statement that, despite apparently valid reasoning from true premises, leads to an apparently-self-contradictory conclusion

A paradox is a sentence in logic that cannot be true but also cannot be false. It is self-contradictory. Many famous problems of this kind exist.

Robert Boyle's self-flowing flask fills itself in this picture, but perpetual motion machines cannot exist.
The Pinocchio paradox is a variant of the Liar paradox

Liar's paradox Edit

A famous paradox is called the liar's paradox. It is the simple sentence "This sentence is a lie", or equivalently, "This statement is false."[1]

If the sentence is true, then it is a lie as it says. But if it is a lie, it cannot be true. A lie cannot also be a truth. So the sentence being true makes it a lie.

On the other hand, if the sentence is a lie, then it is not as it says: it is true. But that is just what the sentence says, which makes the content of the sentence true. So the sentence being a lie makes it true.

This paradox is not just in English, but in any language. It is true of mathematics as well. Paradox can never be removed from any symbol system that makes claims about itself.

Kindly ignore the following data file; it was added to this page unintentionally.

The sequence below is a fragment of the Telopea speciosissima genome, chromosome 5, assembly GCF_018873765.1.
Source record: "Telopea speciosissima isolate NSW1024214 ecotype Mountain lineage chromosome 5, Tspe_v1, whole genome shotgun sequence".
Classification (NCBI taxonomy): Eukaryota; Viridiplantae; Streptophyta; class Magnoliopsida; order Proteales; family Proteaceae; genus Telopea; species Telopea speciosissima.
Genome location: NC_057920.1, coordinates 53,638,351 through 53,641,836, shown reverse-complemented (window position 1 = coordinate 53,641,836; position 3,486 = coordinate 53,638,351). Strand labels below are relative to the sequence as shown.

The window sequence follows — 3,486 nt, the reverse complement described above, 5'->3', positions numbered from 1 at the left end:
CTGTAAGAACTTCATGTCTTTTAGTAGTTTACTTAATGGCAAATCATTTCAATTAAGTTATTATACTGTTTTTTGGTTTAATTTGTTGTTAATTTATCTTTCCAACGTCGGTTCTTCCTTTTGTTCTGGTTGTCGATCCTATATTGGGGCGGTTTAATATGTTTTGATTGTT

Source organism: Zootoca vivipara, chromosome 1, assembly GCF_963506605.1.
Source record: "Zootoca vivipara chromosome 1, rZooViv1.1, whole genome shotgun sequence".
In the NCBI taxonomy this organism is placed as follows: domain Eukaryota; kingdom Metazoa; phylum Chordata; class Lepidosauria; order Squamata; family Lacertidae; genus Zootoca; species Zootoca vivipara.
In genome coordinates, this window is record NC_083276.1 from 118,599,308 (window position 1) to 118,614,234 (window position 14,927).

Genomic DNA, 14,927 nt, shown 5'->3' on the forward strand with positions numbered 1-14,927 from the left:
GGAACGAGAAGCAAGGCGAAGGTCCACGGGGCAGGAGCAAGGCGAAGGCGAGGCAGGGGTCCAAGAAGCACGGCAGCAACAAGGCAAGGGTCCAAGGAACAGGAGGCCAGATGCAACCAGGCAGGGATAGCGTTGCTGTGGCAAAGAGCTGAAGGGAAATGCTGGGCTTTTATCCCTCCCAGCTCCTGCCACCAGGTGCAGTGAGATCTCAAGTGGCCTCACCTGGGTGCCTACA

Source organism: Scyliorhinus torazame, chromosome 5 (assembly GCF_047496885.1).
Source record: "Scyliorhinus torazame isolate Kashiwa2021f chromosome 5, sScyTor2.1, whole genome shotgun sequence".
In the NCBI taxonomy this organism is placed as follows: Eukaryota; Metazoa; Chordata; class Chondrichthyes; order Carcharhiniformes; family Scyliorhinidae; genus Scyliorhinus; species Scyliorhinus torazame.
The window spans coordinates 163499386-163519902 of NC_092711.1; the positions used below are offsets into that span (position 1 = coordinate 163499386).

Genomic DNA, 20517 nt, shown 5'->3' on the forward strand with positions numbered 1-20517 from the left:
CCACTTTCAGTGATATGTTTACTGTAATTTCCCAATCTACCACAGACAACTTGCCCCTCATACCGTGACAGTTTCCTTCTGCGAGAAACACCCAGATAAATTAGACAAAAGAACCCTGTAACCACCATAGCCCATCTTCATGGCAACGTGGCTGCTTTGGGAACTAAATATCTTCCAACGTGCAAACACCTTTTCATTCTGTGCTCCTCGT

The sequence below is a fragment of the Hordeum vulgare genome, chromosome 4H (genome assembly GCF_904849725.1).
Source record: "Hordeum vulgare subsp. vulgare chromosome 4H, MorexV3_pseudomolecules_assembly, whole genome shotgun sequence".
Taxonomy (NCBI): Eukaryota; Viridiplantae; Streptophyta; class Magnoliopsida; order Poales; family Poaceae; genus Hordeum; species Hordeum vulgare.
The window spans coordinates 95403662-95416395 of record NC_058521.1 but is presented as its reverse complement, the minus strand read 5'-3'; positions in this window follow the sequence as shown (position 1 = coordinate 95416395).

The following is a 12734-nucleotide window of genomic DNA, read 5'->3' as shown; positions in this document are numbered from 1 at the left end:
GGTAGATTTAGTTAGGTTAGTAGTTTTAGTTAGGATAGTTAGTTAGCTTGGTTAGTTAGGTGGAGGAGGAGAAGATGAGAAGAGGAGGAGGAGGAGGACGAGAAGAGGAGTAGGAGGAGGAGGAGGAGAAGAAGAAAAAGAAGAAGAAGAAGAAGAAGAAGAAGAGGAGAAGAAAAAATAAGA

Other examples Edit

Another example is the statement that "there is no cabal". Only a cabal can know if there is no cabal, so this is either a guess, or, it is a cabal trying to pretend it does not exist.

Not all paradoxes are true logical paradoxes, since they can also be common-sense-defying statements that appear true.[2] Some famous examples of this kind of paradox include:

Informal uses of "paradox" Edit

A paradox can also arise in ethics. Assuming power over others may sometimes be required to protect them while diminishing their right to autonomy. This is an ethical dilemma but not a logical paradox.

Related pages Edit

References Edit

  1. "The Definitive Glossary of Higher Mathematical Jargon". Math Vault. 2019-08-01. Retrieved 2020-10-08.
  2. "Definition of PARADOX". Retrieved 2020-10-08.